Hertfordshire Archives & Local Studies
The War brought many changes to the lives of children in Britain. Education suffered due to frequent air raids, evacuation, nights raids and lack of teaching staff. Surviving school log books provide a insight into how they coped under enormous pressure. Many mention the intensity of the bombing and that their schools were closed on and off. Attendance was only made compulsory once a school had a shelter. On one day, the children of Leggatts School in Watford spent six hours in a shelter before lessons even started. Many school buildings were either damaged or requisitioned for war use, causing a shortage of suitable places to conduct lessons.
Children going into a shelter at Watford, 1940
HALS (ref WatGrv 0165-00-13)
On 3 Oct 1940, the Head of Shephall School near Stevenage wrote in the log book "The siren sounded again at 11.15, certain parents have insisted their children be allowed home. A German bomber crossed the village flying low enough for markings to be seen and proceeding at a great rate. Children not home were terribly alarmed and dashed back to the school, where of course the doors were already closed. The air man would have had an easy opportunity to machine-gun these children had he so desired".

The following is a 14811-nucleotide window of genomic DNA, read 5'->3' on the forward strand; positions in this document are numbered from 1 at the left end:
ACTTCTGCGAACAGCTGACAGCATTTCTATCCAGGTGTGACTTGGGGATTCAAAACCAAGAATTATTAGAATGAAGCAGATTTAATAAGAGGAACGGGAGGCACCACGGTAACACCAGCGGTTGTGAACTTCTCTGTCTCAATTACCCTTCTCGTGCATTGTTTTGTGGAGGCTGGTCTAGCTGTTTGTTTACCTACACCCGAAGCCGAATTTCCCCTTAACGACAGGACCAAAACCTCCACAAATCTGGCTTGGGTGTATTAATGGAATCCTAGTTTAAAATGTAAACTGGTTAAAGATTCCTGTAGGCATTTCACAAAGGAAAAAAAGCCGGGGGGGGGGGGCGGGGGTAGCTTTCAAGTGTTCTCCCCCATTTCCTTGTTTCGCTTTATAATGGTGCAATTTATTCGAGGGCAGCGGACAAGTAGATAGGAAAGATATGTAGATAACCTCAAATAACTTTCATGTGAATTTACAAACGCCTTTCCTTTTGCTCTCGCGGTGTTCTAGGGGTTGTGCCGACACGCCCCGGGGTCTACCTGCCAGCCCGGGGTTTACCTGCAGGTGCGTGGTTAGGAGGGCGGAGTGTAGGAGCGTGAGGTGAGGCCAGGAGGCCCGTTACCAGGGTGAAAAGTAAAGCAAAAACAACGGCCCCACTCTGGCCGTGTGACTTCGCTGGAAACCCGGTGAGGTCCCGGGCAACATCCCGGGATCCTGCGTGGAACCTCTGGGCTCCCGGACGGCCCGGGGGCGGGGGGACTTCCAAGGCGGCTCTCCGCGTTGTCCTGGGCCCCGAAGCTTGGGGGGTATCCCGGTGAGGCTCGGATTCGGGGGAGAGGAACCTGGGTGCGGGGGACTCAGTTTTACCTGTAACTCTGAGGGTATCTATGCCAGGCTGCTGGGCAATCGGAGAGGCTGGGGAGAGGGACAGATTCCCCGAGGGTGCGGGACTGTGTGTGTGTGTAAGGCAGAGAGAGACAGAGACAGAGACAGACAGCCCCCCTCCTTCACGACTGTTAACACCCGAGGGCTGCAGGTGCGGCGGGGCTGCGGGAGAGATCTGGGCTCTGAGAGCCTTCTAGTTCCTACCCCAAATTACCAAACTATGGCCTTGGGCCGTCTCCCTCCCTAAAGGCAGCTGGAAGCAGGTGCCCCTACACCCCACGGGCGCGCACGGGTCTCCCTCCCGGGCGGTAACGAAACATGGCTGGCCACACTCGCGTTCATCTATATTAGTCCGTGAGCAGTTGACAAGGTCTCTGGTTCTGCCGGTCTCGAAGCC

HALS (ref Hertfordshire Mercury 11 Oct 1940)
Some entries from school log books
INSTITUTION BOMBED - Children and staff had a lucky escape when Cell Barnes, a hospital in Albans for children with learning difficulties was bombed in September. Apart from cuts from flying glass, there were no casualties. Buildings were damaged and the bomb left a massive crater, 60ft wide
HALS (Herts Advertiser 27 Sep 1940)
Letter of thanks from the Matron of Cell Barnes, Olive Ashwood, to the authorities for their help
Welwyn ARP notice, 1940
HALS (ref DE/X792/48)
This page was added on 09/07/2020.